When an administration sends a Cabinet member out to warn people that the unemployment rate will rise a few days before the monthly numbers get released, it usually means bad news. Yesterday, Treasury Secretary Tim Geithner went on Good Morning America in an interview already noted by King Banaian for its mendacity on the recovery, and sent up a red flag about unemployment rates. In fact, it’s the first thing Geithner has to say in the clip below:

Treasury Secretary Timothy Geithner acknowledged that it is still a “tough economy” for most Americans, and warned it’s possible the unemployment rate will go up for a couple of months before it comes down as more people enter the labor force.

“When they see a little hope that there may be jobs out there, they start to come back in again. And that can cause the measured unemployment rate to go up — temporarily,” Geithner told “Good Morning America’s” George Stephanopoulos in an exclusive interview. “But what we expect to see, and I think most forecasters expect this…is an economy that’s gradually healing, gradually strengthening, businesses starting to add people back.”

In fact, the Obama administration has gotten a break on the unemployment rate over the past year because of the flight of people from the workforce. A couple of weeks ago, I charted some of the data from the Bureau of Labor Statistics to show the actual destruction of jobs and employment since the passage of the stimulus package.  First, let’s look at the percentage of the civilian population participating in the workforce, which hit a generational low almost a year after the passage of Porkulus, noted by the red star:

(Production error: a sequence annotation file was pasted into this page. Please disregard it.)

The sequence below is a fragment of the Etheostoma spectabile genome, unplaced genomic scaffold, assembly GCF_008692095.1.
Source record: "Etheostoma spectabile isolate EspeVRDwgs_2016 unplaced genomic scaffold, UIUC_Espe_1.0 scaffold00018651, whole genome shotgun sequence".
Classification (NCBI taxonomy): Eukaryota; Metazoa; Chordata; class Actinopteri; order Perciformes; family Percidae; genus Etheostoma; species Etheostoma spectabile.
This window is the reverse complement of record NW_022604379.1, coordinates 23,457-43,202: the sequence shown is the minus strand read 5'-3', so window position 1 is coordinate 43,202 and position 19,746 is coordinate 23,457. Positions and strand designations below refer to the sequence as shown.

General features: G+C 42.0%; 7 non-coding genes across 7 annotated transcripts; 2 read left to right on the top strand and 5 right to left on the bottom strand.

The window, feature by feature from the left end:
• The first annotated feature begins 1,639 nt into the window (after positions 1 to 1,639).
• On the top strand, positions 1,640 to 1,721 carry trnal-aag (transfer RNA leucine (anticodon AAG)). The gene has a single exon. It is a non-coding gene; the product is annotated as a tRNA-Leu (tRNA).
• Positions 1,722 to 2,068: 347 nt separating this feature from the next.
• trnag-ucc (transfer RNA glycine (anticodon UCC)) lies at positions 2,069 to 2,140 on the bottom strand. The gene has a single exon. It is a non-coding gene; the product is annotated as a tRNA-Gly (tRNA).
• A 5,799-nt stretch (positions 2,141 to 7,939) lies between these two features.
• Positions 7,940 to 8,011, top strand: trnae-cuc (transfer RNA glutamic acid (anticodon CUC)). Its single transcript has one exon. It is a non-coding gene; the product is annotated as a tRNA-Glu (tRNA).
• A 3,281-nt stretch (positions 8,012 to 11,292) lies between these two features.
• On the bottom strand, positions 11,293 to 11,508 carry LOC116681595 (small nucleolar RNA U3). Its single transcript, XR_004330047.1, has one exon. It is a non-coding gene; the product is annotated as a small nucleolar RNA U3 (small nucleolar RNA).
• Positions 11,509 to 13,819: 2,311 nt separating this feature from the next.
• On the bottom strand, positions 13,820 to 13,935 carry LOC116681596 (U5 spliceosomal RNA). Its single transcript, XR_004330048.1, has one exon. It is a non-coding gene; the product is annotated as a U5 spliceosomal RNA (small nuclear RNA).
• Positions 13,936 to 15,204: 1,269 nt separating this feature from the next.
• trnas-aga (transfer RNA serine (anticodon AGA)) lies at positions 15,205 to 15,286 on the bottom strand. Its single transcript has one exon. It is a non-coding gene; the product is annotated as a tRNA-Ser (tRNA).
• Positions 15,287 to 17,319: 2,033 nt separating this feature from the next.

And next, here is the total level of employment in a longer period (from January 2007 to June 2010):

The unemployment rate will rise as people return to the workforce, but it won’t be masking really great news.  It will just make the current situation more clear than the 9.5% rate that masks the exodus of millions of workers from consideration in that calculation.  The real news is told by these charts, especially the second, which is that the stimulus package didn’t result in saving jobs at all.  The destruction of employment continued unabated until it hit a floor — and at least at the moment, gave a dead-cat bounce when it hit.

If Geithner’s going on the media tour to argue that a rise in the rate means good news for America, something tells me that the White House expects the overall number to be pretty bad on Friday — and that the numbers shown above won’t exactly be skyrocketing upward either.

Update: Originally, I wrote that the two charts showed the same period.  That’s incorrect.  The first chart starts in December 2007, and the second chart starts in January 2007.  I’ve fixed the text above.